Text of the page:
Diversity in Publishing: What Can You Do as an Editor?
Storytelling is a central tool in human communication. The stories we tell, often in the name of entertainment, are paramount in constructing our perceptions of the world. While the publishing business lies at the heart of the “story industrial complex,” it often struggles to reflect the range of experiences in the community that it serves.
Improving inclusivity in the publishing industry is not only a question of promoting diversity in terms of the voices and stories that we read. It’s also about fostering an environment where a wider group of writers and professionals have the means to succeed.
Literary editors will have spent the past few years engaged in discussions surrounding diversity and inclusion in their industry — perhaps to the point of being overwhelmed. After all, what can one editor, working to make ends meet, do to change the world around them?
In this post, we’ll break down what diversity in publishing looks like and a few actionable steps that almost any editor can take to promote inclusivity and diversity in publishing.
What do we mean when we say diversity?
‘Diversity’ has seemingly become a third-rail issue in almost all aspects of creative life over the past few years. Recent debates on diversity (including the backlash to the split winners of the 2019 Booker Prize and the controversial publication of American Dirt) have focused on racial and ethnic inclusion in the boardroom and on the bookshelf.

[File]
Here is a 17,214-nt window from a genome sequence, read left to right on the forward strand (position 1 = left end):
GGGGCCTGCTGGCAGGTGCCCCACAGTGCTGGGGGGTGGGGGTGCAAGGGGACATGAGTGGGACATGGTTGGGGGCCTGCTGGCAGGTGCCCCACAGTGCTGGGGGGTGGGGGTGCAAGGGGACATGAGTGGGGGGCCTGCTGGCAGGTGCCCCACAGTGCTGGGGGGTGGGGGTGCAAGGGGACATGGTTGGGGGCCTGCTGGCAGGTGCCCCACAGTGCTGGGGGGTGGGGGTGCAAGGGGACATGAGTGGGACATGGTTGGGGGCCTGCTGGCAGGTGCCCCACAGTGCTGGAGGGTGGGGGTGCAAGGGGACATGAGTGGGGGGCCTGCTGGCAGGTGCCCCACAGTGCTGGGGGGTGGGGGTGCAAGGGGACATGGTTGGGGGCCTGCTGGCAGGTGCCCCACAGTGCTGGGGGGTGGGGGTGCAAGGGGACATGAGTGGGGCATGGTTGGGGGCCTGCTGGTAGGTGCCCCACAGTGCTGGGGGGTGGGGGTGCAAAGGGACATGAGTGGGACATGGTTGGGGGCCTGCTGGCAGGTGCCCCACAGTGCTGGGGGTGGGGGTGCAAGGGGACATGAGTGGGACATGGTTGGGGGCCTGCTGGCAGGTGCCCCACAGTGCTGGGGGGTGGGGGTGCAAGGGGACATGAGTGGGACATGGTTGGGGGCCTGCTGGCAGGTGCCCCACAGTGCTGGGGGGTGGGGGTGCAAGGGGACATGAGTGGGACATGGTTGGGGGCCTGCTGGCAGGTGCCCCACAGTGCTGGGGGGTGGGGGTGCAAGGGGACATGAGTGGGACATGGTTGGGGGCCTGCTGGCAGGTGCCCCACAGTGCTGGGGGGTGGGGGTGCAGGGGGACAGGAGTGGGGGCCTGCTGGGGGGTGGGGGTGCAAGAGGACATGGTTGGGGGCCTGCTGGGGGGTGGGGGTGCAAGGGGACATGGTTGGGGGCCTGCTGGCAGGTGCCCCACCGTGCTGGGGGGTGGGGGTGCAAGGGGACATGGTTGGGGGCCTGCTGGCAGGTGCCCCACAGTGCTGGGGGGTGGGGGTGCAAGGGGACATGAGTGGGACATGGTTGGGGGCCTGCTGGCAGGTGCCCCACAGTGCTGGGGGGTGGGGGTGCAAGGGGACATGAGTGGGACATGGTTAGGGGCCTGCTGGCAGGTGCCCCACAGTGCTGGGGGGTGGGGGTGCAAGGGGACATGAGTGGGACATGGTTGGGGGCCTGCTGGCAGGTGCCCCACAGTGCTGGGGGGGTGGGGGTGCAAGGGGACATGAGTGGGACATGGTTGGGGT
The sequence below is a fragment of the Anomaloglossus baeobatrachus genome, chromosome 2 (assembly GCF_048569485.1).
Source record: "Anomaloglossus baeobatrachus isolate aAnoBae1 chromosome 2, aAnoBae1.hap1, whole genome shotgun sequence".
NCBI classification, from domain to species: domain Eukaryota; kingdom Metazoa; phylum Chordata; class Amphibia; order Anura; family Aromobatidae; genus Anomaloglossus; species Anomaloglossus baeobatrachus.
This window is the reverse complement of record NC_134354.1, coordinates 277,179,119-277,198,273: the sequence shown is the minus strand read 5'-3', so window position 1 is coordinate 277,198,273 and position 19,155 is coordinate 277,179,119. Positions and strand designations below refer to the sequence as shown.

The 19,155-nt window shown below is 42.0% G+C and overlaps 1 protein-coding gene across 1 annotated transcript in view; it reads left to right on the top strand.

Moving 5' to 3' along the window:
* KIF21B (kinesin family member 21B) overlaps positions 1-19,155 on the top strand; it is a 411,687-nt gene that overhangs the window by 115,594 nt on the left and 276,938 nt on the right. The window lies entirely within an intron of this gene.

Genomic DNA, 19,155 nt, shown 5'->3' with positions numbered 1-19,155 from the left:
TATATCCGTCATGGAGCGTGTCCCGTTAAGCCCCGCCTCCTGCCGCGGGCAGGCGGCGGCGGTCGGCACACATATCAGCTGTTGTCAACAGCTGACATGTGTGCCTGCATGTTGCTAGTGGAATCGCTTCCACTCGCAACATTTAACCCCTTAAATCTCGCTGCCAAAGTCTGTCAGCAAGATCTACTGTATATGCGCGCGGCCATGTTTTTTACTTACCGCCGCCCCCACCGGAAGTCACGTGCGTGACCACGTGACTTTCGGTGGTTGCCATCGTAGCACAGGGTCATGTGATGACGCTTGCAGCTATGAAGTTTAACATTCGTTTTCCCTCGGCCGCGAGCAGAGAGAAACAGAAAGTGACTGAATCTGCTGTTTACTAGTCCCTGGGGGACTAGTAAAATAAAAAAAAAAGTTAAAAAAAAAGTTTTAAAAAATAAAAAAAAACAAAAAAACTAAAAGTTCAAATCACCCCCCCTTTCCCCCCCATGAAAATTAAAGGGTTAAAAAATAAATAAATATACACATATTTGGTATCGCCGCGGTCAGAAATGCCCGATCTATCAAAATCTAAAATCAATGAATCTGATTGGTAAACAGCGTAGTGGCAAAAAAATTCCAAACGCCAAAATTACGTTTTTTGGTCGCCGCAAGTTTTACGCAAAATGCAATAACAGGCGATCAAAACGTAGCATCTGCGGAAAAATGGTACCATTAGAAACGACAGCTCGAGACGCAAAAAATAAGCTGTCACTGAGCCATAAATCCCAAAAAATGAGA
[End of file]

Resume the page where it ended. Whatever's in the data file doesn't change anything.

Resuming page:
Race is indeed important to consider when looking at a more rounded industry, but more broadly, ‘diversity’ is the umbrella term used in the US and UK to address the multiple ways in which people are marginalized and excluded for reasons such as race, ethnicity, religion, culture, sexual orientation, socioeconomic background, disabilities, and neurodiversity.
Because it can cover so many different things, the broad term ‘diversity’ can become a double-edged sword. Grouping different types of people together and calling them diverse reaffirms their marginalized status — that their identities somehow deviate from the norm — and might erase differences within that group. On the other hand, not acknowledging the differences in each group’s lived experiences — for instance, using colorblind language — can mean that manifestations of inequality are swept under the rug and never dealt with.
For these reasons, it’s always good to use ‘diversity’ with intent and clarity. Only when we are clear with what we’re addressing can it lead to real change rather than performative activism.
What does publishing look like today?
A manuscript passes over many desks on its way to becoming a published book. When the people behind those desks only represent a fraction of the population and their experiences, this begins to affect which stories are published and how they’re presented and read.
Lee & Low, in their 2015 and 2019 surveys of the publishing industry, asked how diverse voices can truly be represented if the people who work in publishing are not a diverse group. In their 2019 baseline report, they note that though publishing professionals acknowledged the need to diversify, not much has changed since their 2015 survey — publishing is still majority white (76%), cis-female (74%), straight (81%), and non-disabled (86%), with variations depending on which department or employment level you’re looking at.
According to the Rethinking Diversity in Publishing report, this skew leads to assumptions about the audience and the market. Books in the West are largely directed towards white, middle-class readers. As a result, the industry caters primarily to this group, ultimately affecting writers, content, how resources are allocated, as well as how people evaluate ‘quality.’